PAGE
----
On a recent episode of the podcast “Re/code Decode,” Jet.com CEO Marc Lore made some bold statements about the not-so-crazy idea of taking on Amazon.
“There’s plenty of room for more than one player,” Lore said. “The market is massive.”
And based on the performance of Jet.com to date, he just might be right.
How big is the market? Lore expects eCommerce to grow from $300 billion to $1 trillion in the next 10 years in the U.S. alone. He posits that since there is a thick field in the brick-and-mortar marketplace, the same could emerge in the online space. Currently, he continues, there is no “number two” to Amazon, and there is certainly room for a sizable competitor at the top.
Lore also shared some of the finer details of Jet’s marketing strategy, saying that it is currently selling 9 million products, signing up thousands of merchants and spending aggressively on consumer marketing, which is crucial to Jet’s growth.
“It’s costing us $50 to get a customer, and the lifetime profit range is well north of that, even at the bottom of that range,” Lore remarked.
And that cost is continuing to drop monthly, according to Lore. The efficacy of Jet’s marketing and ability to attract new customers is part of the reason Lore says the company ditched its subscription fee early on, a move that caught the CEO attention from the press but which he defends.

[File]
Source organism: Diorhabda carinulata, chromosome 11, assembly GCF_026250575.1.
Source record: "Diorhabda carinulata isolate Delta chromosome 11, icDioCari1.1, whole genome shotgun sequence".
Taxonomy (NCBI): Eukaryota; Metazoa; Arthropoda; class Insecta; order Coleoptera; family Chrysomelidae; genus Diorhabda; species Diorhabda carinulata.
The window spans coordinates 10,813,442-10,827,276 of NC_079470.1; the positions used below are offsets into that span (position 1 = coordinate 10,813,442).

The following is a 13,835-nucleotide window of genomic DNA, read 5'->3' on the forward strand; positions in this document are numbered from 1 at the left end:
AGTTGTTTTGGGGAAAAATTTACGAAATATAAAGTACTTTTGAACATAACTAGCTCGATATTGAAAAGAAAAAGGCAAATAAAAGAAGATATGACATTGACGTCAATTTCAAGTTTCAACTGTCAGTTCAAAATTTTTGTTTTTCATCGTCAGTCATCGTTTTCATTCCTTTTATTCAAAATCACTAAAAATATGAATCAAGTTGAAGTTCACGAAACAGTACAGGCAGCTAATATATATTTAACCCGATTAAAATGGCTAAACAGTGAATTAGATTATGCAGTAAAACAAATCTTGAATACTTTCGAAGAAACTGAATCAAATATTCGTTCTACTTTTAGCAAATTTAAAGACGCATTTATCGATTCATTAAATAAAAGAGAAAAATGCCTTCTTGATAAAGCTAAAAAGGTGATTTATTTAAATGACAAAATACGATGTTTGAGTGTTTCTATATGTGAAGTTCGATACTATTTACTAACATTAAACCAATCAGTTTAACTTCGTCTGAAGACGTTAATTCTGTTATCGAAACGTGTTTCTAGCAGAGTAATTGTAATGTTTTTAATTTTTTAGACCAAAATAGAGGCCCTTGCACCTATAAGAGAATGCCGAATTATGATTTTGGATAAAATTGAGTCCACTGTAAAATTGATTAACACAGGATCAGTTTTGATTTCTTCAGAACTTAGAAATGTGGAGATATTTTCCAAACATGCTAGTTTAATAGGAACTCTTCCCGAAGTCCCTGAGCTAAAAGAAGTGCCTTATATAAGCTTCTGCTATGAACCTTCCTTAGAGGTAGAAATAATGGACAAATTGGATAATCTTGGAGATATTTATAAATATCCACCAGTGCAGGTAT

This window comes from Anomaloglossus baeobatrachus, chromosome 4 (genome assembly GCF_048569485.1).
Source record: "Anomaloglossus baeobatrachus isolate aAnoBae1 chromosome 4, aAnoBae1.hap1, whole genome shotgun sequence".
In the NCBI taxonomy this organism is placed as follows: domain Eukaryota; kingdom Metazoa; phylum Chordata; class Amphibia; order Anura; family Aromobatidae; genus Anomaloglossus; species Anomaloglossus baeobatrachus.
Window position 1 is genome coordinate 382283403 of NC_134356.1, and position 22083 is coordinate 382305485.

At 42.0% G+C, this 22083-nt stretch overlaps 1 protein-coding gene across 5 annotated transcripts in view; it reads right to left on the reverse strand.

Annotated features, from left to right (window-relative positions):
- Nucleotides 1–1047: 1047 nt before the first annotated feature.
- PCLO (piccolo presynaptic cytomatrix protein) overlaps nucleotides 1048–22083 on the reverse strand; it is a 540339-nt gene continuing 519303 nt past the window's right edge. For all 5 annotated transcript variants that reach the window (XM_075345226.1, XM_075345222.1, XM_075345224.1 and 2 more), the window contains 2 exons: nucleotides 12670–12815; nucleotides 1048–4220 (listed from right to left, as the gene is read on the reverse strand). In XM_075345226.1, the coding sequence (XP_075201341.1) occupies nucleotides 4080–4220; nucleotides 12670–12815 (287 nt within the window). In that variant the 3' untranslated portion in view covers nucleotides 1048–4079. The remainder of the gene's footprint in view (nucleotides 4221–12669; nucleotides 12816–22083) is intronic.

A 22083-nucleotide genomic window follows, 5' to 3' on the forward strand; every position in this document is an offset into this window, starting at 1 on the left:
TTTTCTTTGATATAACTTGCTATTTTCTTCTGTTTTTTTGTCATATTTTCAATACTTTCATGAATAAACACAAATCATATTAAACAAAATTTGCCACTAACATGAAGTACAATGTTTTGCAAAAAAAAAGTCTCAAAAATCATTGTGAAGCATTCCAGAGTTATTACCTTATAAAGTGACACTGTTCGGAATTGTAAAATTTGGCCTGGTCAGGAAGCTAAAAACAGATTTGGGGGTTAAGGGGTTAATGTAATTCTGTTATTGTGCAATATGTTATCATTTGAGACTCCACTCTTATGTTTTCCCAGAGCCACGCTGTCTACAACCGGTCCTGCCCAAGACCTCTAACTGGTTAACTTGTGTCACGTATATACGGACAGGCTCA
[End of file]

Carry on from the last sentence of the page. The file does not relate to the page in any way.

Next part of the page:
The core value proposition of Jet.com, according to Lore, is “empowering consumers to shop smarter to save money and pull shipping and fulfillment costs out of their ecosystem, while, at the same time, allowing retailers to sell in a smarter way so they can make more profit than they could on another marketplace.” Only a few months after launch, Jet.com has raised $700 million in funding and is working with thousands of retailers to offer over 9 million products.
Jet.com’s secret sauce comes in its fulfillment model. Unlike other eCommerce marketplaces (like eBay or Amazon), where suppliers are trying to underprice each other in order to give consumers the lower price, regardless of cost of fulfillment, Jet’s model takes the vendor selection out of the equation and uses its own smart basket technology to guide shoppers toward suppliers that can get the goods to the consumer in the most cost-efficient way possible.
“We are actually able to do this calculation as the customer shops to steer them toward more economical options,” says Lore.
Jet.com goes a step further, incentivizing shoppers to create smarter carts with coupons that reward customers for creating smarter orders that cost the company and suppliers less to fulfill.
Whether the concept of “shopping smarter” will prove to be a win for shoppers (as well as retailers) and continue to attract them to the emerging eCommerce marketplace remains to be seen.